A new peer-reviewed paper continues the work published by William Dembski, Robert Marks, and others affiliated with the Evolutionary Informatics Lab. (Check out their new revamped website at EvoInfo.org.) The authors argue that Richard Dawkins’ “METHINKSITISLIKEAWEASEL” evolutionary algorithm starts off with large amounts of active information–information intelligently inserted by the programmer to aid the search. This paper covers all of the known claims of operation of the WEASEL algorithm and shows that in all cases, active information is used. Dawkins’ algorithm can best be understood as using a “Hamming Oracle” as follows: “When a sequence of letters is presented to a Hamming oracle, the oracle responds with the Hamming distance equal to the number of letter mismatches in the sequence.” The authors find that this form of a search is very efficient at finding its target — but that is only because it is preprogrammed with large amounts of active information needed to quickly find the target. This preprogrammed active information makes it far removed from a true Darwinian evolutionary search algorithm. An online toolkit of programs called “Weasel Ware” accompanies the paper and can be found here.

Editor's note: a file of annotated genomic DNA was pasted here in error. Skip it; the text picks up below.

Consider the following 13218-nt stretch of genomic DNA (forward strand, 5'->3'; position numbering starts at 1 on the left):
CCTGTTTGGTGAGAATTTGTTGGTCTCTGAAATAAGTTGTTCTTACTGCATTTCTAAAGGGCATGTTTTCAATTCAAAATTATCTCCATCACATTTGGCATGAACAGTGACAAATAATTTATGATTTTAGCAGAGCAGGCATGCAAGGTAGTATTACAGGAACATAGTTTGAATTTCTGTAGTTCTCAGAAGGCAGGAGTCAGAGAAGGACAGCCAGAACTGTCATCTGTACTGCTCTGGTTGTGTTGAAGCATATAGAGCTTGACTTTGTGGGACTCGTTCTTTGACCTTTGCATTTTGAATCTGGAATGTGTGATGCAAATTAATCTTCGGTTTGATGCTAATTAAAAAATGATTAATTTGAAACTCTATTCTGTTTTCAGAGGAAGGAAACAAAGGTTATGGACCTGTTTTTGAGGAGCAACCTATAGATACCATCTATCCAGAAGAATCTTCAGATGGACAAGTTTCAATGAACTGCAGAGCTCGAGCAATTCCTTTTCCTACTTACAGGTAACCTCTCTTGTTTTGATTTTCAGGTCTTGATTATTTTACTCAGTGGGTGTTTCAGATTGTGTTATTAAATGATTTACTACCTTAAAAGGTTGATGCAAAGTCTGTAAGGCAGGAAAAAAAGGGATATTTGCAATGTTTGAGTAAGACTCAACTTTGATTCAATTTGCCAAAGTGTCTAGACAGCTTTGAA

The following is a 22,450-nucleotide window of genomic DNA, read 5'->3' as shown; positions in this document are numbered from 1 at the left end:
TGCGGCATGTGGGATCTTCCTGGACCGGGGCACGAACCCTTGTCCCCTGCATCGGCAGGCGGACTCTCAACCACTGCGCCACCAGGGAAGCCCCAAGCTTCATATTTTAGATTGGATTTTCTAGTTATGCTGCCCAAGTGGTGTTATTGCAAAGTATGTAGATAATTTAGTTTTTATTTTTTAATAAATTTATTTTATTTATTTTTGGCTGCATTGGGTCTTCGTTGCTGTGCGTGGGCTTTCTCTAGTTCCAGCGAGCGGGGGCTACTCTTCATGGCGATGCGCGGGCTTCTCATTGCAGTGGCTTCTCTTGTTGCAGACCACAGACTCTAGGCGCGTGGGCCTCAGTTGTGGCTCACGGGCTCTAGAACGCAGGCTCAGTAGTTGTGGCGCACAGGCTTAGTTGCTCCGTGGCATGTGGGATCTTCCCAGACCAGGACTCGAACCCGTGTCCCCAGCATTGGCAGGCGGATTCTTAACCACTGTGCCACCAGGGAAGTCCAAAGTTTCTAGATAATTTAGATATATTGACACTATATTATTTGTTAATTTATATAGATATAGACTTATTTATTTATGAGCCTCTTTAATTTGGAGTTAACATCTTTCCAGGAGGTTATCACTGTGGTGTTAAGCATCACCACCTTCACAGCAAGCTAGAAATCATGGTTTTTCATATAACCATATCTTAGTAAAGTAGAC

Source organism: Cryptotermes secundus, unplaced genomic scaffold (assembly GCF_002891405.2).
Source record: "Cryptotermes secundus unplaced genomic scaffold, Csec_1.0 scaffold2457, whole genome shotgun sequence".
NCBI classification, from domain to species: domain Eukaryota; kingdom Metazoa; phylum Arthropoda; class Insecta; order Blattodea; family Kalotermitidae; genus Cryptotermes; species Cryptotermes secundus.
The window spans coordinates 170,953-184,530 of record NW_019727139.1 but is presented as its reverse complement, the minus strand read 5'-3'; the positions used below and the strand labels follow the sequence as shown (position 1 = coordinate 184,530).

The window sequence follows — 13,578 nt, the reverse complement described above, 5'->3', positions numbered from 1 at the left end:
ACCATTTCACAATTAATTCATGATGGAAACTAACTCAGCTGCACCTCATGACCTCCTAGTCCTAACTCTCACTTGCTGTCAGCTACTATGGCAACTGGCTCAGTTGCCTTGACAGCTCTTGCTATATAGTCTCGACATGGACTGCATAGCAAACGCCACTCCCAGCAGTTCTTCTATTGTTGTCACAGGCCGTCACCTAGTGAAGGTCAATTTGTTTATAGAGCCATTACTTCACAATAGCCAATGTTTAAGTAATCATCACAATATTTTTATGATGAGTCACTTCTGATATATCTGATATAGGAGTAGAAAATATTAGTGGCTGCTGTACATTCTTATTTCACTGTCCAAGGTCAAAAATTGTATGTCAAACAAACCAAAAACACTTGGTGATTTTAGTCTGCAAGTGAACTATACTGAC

The paper’s title, citation information, and abstract are as follows:
Winston Ewert, George Montañez, William A. Dembski, Robert J. Marks II, “Efficient Per Query Information Extraction from a Hamming Oracle,” Proceedings of the the 42nd Meeting of the Southeastern Symposium on System Theory, IEEE, University of Texas at Tyler, March 7-9, 2010, pp.290-297.
Abstract–Computer search often uses an oracle to determine the value of a proposed problem solution. Information is extracted from the oracle using repeated queries. Crafting a search algorithm to most efficiently extract this information is the job of the programmer. In many instances this is done using the programmer’s experience and knowledge of the problem being solved. For the Hamming oracle, we have the ability to assess the performance of various search algorithms using the currency of query count. Of the search procedures considered, blind search performs the worst. We show that evolutionary algorithms, although better than blind search, are a relatively inefficient method of information extraction. An algorithm methodically establishing and tracking the frequency of occurrence of alphabet characters performs even better. We also show that a search for the search for an optimal tree search, as suggested by our previous work, becomes computationally intensive.